FIT FOR A QUEEN
By TOBY WALKER
TO look at, Michael Lowe's workshop on the grounds of his Glenugie home does not seem all that remarkable.
It's a handyman's haven, with an assortment of woodworking machinery popping up in the jumble of timber offcuts and random pieces of useful scrap.
But when Mr Lowe begins emptying the contents of a box filled with marked clip-seal bags, each containing small pieces of timber, the historical importance of this unassuming garden shed becomes clear.
Inside one bag is a piece of oak taken from the Mary Rose, King Henry the VIII's favourite warship, sunk off the coast of France in 1545. Another contains a small square of pitch pine taken from the Tower of London dating back to the 12th Century.
More and more bags come out of the box, each containing discarded pieces of timber from some of Great Britain's most symbolic historical relics.
The Royal Yacht Britannia, Canterbury Cathedral, Blenheim Palace, the Cutty Sark, Westminster Abbey ? Mr Lowe has small bits from each of these places and more. If they were to remain in his workshop, sealed up forever, their story would still be a good one, but these bits of timber will play a role in a bigger story that is yet to unfold.
Last year Mr Lowe was asked if he would construct the interior joinery for a horse-drawn coach intended for none other than Her Majesty Queen Elizabeth II. But the unique request was nothing new for him. As a man who began as an apprentice building carriages and wagons for State Rail and expanded his talents into restoring vintage cars, including one used by Sir Winston Churchill, Mr Lowe's creations had already received royal approval once before.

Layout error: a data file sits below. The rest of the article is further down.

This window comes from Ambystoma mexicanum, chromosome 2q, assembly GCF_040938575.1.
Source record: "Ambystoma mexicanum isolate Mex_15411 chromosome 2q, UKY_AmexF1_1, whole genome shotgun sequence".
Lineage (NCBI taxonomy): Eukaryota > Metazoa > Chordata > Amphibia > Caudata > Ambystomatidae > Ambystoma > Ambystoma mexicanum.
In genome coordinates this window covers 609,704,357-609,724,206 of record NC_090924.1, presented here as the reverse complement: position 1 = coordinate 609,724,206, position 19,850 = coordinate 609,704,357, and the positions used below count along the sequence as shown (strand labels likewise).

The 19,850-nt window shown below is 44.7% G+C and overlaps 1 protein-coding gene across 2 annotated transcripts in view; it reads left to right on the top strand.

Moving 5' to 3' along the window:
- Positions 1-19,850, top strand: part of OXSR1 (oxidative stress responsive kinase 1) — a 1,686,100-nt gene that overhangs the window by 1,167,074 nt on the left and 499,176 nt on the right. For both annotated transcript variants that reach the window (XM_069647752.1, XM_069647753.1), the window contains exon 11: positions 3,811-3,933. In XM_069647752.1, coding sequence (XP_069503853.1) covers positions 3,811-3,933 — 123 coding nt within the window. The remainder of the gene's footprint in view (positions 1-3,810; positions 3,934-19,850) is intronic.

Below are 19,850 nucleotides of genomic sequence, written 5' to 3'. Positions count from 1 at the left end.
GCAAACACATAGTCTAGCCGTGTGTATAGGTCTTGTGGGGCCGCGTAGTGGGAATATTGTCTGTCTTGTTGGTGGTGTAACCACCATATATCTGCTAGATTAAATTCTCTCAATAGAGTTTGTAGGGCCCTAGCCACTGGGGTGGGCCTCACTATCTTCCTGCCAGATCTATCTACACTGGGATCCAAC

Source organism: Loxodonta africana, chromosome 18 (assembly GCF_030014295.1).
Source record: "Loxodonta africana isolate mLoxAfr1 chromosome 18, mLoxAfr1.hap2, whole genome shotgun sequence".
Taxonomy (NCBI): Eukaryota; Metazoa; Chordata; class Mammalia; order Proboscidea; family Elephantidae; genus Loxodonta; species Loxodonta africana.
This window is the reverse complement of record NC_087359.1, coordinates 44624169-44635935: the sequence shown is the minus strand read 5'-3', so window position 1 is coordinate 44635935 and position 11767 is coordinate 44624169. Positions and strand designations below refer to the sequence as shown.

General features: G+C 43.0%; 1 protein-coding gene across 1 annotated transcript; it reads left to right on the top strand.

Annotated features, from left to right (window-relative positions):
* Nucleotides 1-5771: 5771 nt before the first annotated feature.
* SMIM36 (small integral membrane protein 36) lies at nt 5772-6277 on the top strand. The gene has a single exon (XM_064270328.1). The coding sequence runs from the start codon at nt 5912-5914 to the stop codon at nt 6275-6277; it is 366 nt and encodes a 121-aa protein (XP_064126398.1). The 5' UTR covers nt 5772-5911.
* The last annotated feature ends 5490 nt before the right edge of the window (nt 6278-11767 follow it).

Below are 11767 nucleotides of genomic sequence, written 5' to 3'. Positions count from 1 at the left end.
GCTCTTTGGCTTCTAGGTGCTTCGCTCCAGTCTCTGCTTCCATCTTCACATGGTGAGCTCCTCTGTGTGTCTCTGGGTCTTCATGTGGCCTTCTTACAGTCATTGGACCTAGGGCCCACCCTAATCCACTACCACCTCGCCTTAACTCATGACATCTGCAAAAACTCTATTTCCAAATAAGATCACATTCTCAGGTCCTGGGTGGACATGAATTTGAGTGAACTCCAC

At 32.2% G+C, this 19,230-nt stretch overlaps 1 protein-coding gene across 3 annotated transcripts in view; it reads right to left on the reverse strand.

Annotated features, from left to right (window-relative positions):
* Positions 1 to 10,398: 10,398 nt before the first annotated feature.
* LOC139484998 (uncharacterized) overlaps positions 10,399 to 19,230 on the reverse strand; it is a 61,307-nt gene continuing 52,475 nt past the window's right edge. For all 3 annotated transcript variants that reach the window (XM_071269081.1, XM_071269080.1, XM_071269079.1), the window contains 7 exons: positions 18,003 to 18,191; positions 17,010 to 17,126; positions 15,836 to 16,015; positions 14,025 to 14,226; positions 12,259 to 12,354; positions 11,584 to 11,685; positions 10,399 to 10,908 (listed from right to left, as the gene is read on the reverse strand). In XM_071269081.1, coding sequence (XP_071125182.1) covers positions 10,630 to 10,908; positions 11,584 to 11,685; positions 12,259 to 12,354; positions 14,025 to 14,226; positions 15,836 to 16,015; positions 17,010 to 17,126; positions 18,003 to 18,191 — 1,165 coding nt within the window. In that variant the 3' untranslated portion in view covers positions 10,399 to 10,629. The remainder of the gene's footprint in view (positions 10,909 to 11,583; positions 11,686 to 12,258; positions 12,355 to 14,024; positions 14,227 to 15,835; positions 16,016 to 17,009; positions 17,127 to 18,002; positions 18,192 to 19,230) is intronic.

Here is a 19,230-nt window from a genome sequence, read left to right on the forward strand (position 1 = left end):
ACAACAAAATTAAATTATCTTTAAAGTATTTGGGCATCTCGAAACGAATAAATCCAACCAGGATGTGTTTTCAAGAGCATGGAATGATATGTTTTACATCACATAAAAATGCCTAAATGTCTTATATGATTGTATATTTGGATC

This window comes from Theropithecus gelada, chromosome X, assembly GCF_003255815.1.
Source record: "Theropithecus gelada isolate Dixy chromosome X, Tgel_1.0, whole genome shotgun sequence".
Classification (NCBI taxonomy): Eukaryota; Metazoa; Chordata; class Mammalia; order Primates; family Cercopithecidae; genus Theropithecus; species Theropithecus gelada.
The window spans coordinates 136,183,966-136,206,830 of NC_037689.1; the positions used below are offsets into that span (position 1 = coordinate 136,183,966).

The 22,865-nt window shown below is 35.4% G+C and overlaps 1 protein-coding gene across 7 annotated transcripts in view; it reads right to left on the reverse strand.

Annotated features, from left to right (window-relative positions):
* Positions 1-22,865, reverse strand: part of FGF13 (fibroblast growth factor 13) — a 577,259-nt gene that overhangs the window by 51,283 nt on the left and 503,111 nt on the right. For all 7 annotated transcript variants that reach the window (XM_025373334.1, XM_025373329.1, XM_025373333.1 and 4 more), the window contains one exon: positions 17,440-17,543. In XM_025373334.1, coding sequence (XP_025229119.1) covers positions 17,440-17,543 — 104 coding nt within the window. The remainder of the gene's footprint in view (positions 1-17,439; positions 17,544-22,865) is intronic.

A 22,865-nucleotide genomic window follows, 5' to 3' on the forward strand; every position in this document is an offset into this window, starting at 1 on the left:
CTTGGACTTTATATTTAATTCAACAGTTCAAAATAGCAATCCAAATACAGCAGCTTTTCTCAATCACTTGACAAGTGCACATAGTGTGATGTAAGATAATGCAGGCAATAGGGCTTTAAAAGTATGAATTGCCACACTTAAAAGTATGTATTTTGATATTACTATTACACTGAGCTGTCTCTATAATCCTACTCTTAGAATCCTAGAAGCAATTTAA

His delicate skills were employed in the construction of the Australian State Coach, a ceremonial carriage presented to the Queen in 1988 by the people of Australia to mark our country's Bicentenary.
At the time, Mr Lowe travelled to Yarralumla to meet the Queen and Prince Philip during an official presentation ceremony.
This time around a trip to Buckingham Palace might be out of the question but Mr Lowe is still excited to be working on such a unique project again.
The centrepiece of Mr Lowe's work will be the cedar marquetry boards which line the coach's quarter windows and doors.
The boards will be inlayed with the historic squares of timber, along with an engraved inscription detailing their origin on a strip of brass next to it.
"It's beautiful," he said.
"I'm not being paid well, basically just covering costs, but I wanted to do the work because I love it.
"And getting to actually handle the timbers from these ancient ships and buildings is great let alone being able to keep a few offcuts."
The significance of the work is certainly not lost on Mr Lowe who will spend the next few months and possibly years detailing the interior for the coach, known as the State Coach Britannia.
If the Queen accepts the lavish gift, it will be renamed the Royal Coach Britannia.
"She didn't knock back the last one," he said.
"There's no guarantee but if she does accept it then it will go on display at the Royal Mews (in London) with the rest of the coaches."
For the time being Mr Lowe will continue to finish the basic inlay work so the coach can be readied for a planned exhibition at the upcoming Sydney Royal Easter Show and then presented to the Queen in England later this year.